Back and Forth, The Dance Goes On – Sega Genesis – Phantasy Star III: Generations of Doom – 1991

Phantasy Star III Title

Phantasy Star III: Generations of Doom
Sega Genesis
Sega
Genre: Sci-Fi Role-Playing
1991

There are elements that a series needs to hold its own after a number of iterations.  Looking at franchises like Final Fantasy, Dragon Quest, Breath of Fire– and yes, Phantasy Star- there is always a need for new mechanics, more engaging stories, and overall higher quality content to justify to the fans that they should return to your series.  The first entry is an introduction; a work that needs to be pushed through its outward presentation before gamers will give it a whirl.  The second entry is a proving ground, where a series shows that it can deliver lightning in the same place again with a few upgrades here and there.

The third entry is the experiment.  With Final Fantasy, we got interchangeable classes.  With Dragon Quest, the ability to create your own party with their own quirks.  With Phantasy Star III: Generations of Doom, there was a solid jumping off point with the improvements that the second game offered over the first, but there were still some mechanics that could use a little work for one reason or another.  Given the success of the series thus far and being the first RPG series on the Sega system, it was imperative for the third Phantasy Star to dig in its heels and stake its claim to continue on successfully.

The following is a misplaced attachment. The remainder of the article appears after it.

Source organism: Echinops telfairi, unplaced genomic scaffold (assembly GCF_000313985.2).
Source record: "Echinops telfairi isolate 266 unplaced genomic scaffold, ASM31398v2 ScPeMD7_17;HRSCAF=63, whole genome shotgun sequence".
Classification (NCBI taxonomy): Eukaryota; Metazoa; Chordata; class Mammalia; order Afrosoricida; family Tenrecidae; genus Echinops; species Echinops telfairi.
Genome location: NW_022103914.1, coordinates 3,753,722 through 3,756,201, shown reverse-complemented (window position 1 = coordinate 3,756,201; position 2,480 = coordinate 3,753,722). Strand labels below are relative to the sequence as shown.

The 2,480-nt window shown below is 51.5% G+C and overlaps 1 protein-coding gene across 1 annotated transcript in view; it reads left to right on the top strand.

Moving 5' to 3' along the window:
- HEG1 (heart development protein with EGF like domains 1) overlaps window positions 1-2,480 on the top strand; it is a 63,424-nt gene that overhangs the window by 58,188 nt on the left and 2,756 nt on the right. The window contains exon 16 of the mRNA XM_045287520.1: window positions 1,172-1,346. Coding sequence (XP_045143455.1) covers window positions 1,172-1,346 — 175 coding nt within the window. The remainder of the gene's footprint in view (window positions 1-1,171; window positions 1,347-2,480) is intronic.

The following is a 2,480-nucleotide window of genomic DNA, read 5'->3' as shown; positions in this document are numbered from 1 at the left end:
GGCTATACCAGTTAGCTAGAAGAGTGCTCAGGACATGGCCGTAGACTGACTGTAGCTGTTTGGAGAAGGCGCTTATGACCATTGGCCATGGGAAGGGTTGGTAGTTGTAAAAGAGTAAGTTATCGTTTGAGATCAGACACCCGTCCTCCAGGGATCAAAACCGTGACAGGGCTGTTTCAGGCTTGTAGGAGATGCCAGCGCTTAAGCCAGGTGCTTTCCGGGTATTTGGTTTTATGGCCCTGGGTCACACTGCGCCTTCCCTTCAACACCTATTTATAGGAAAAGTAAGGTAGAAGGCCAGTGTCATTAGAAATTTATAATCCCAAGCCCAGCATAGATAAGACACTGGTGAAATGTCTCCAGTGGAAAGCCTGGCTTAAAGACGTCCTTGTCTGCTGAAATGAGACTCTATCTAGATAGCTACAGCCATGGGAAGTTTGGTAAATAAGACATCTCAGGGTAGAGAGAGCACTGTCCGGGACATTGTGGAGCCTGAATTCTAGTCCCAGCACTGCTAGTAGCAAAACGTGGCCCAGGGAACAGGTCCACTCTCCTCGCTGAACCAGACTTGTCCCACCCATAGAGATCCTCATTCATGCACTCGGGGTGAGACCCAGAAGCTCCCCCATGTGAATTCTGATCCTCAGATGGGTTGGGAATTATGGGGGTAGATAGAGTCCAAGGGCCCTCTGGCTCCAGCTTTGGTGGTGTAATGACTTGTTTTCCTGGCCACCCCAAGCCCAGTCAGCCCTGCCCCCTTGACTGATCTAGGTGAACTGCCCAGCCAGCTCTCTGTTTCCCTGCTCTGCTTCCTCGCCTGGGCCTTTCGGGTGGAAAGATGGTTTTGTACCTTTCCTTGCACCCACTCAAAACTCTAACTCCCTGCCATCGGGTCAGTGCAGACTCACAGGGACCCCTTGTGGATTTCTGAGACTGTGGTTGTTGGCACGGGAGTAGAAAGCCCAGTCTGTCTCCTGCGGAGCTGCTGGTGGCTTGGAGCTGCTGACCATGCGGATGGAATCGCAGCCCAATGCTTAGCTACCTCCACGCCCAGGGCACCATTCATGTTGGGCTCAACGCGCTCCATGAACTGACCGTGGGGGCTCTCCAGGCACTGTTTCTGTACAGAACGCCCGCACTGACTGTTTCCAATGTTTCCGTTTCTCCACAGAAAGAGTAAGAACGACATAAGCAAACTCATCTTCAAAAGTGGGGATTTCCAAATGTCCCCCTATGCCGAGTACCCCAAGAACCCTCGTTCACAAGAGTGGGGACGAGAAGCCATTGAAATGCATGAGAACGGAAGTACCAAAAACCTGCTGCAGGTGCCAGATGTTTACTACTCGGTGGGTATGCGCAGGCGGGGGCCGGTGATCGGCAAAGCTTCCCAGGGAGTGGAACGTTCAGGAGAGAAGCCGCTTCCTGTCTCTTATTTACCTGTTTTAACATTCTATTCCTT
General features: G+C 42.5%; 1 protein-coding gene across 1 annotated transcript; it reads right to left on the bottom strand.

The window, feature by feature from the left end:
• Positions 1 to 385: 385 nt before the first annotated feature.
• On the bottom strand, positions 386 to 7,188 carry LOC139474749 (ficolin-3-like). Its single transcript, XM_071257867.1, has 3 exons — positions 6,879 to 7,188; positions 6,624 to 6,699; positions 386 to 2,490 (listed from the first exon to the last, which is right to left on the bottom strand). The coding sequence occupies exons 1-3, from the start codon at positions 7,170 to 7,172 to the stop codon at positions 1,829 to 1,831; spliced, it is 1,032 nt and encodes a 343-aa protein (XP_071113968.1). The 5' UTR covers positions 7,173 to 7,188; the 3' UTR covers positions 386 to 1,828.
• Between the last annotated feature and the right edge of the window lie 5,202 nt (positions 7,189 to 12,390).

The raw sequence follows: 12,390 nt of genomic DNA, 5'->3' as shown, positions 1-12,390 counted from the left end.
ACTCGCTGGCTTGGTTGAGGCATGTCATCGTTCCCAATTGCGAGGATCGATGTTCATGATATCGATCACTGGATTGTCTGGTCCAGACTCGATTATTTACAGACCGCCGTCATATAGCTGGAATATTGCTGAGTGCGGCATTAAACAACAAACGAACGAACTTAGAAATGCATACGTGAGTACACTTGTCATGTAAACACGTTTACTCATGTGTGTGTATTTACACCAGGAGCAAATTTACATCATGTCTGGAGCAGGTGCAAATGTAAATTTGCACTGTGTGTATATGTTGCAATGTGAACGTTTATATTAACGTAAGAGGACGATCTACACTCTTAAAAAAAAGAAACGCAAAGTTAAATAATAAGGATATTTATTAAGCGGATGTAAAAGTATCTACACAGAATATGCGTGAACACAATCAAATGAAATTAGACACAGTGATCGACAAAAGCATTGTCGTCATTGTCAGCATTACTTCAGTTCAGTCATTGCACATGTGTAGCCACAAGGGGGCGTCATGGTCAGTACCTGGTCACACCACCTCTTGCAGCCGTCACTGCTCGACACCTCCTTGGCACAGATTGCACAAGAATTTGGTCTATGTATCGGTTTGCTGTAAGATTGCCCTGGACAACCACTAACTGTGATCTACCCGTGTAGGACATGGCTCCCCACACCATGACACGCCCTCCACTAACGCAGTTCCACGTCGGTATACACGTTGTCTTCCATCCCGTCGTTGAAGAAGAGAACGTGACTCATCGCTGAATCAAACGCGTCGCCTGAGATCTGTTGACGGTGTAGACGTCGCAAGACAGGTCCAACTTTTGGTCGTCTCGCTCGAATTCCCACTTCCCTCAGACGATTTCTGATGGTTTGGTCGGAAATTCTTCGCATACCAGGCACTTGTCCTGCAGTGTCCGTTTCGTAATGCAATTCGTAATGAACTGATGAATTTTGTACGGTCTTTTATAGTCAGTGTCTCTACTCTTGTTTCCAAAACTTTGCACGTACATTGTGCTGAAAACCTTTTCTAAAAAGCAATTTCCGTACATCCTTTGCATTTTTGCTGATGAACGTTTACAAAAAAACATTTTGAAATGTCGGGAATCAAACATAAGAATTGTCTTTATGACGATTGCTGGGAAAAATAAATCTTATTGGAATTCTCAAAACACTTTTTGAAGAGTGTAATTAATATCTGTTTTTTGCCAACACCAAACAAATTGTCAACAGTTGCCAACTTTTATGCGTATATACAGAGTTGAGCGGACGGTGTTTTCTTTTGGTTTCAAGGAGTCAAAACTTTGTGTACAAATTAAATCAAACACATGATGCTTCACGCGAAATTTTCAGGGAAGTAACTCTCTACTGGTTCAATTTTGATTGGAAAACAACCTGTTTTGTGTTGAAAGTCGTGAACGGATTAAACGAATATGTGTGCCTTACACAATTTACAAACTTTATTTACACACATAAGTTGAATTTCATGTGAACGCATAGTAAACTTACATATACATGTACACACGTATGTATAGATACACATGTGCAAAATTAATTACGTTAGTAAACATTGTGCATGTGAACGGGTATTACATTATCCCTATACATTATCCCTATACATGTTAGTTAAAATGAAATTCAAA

While we know that Phantasy Star IV released, leading one to believe that part three can’t have done too poorly, how exactly does Phantasy Star III stand up to the rest of the series?  Given how fondly people usually speak about the second and fourth pieces of the mainline series, it’s interesting to see the evolution into the third and where it hits and misses the targets set up by prior entries.

If you’d like, feel free to check out my prior analysis of Phantasy Star and Phantasy Star II before reading up on this entry!

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